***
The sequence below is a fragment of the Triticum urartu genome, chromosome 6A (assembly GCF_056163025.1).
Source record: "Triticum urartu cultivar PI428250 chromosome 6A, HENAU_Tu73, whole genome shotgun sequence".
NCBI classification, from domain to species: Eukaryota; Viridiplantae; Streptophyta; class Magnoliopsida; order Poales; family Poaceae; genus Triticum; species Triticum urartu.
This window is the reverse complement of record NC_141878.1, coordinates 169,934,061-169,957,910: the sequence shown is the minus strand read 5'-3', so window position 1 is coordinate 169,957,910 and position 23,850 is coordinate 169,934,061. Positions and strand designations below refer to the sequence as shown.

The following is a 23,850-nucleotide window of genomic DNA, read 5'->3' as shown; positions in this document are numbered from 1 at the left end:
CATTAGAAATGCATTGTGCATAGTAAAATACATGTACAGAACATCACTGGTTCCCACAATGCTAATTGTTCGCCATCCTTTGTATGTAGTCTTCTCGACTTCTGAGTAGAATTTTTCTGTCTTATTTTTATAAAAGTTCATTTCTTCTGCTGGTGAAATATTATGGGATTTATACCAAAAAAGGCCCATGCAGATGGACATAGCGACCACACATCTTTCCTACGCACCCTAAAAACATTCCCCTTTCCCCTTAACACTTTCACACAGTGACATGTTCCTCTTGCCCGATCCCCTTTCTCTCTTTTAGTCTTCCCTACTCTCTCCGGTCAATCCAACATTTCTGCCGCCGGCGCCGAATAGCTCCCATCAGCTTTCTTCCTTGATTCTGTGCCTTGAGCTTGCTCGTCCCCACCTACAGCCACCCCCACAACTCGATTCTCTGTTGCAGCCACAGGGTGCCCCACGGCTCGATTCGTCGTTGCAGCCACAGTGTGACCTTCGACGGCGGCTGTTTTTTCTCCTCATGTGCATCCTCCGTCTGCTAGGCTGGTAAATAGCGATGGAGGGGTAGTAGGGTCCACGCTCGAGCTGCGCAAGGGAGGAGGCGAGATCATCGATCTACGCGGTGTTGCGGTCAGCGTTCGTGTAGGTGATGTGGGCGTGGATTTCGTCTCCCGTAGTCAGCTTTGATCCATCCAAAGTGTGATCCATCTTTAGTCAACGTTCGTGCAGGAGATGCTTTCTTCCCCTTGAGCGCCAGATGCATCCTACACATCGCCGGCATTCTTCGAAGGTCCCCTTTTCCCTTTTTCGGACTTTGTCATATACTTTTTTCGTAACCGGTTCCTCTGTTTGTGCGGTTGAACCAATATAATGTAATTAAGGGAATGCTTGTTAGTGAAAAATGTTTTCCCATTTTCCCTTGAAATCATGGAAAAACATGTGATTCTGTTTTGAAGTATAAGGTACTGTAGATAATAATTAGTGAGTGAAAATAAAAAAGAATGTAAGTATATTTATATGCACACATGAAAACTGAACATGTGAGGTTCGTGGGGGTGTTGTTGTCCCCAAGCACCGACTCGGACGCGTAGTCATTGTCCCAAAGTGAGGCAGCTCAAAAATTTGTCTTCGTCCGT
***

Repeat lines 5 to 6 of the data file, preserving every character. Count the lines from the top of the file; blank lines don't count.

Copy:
The following is a 23,850-nucleotide window of genomic DNA, read 5'->3' as shown; positions in this document are numbered from 1 at the left end:
CATTAGAAATGCATTGTGCATAGTAAAATACATGTACAGAACATCACTGGTTCCCACAATGCTAATTGTTCGCCATCCTTTGTATGTAGTCTTCTCGACTTCTGAGTAGAATTTTTCTGTCTTATTTTTATAAAAGTTCATTTCTTCTGCTGGTGAAATATTATGGGATTTATACCAAAAAAGGCCCATGCAGATGGACATAGCGACCACACATCTTTCCTACGCACCCTAAAAACATTCCCCTTTCCCCTTAACACTTTCACACAGTGACATGTTCCTCTTGCCCGATCCCCTTTCTCTCTTTTAGTCTTCCCTACTCTCTCCGGTCAATCCAACATTTCTGCCGCCGGCGCCGAATAGCTCCCATCAGCTTTCTTCCTTGATTCTGTGCCTTGAGCTTGCTCGTCCCCACCTACAGCCACCCCCACAACTCGATTCTCTGTTGCAGCCACAGGGTGCCCCACGGCTCGATTCGTCGTTGCAGCCACAGTGTGACCTTCGACGGCGGCTGTTTTTTCTCCTCATGTGCATCCTCCGTCTGCTAGGCTGGTAAATAGCGATGGAGGGGTAGTAGGGTCCACGCTCGAGCTGCGCAAGGGAGGAGGCGAGATCATCGATCTACGCGGTGTTGCGGTCAGCGTTCGTGTAGGTGATGTGGGCGTGGATTTCGTCTCCCGTAGTCAGCTTTGATCCATCCAAAGTGTGATCCATCTTTAGTCAACGTTCGTGCAGGAGATGCTTTCTTCCCCTTGAGCGCCAGATGCATCCTACACATCGCCGGCATTCTTCGAAGGTCCCCTTTTCCCTTTTTCGGACTTTGTCATATACTTTTTTCGTAACCGGTTCCTCTGTTTGTGCGGTTGAACCAATATAATGTAATTAAGGGAATGCTTGTTAGTGAAAAATGTTTTCCCATTTTCCCTTGAAATCATGGAAAAACATGTGATTCTGTTTTGAAGTATAAGGTACTGTAGATAATAATTAGTGAGTGAAAATAAAAAAGAATGTAAGTATATTTATATGCACACATGAAAACTGAACATGTGAGGTTCGTGGGGGTGTTGTTGTCCCCAAGCACCGACTCGGACGCGTAGTCATTGTCCCAAAGTGAGGCAGCTCAAAAATTTGTCTTCGTCCGT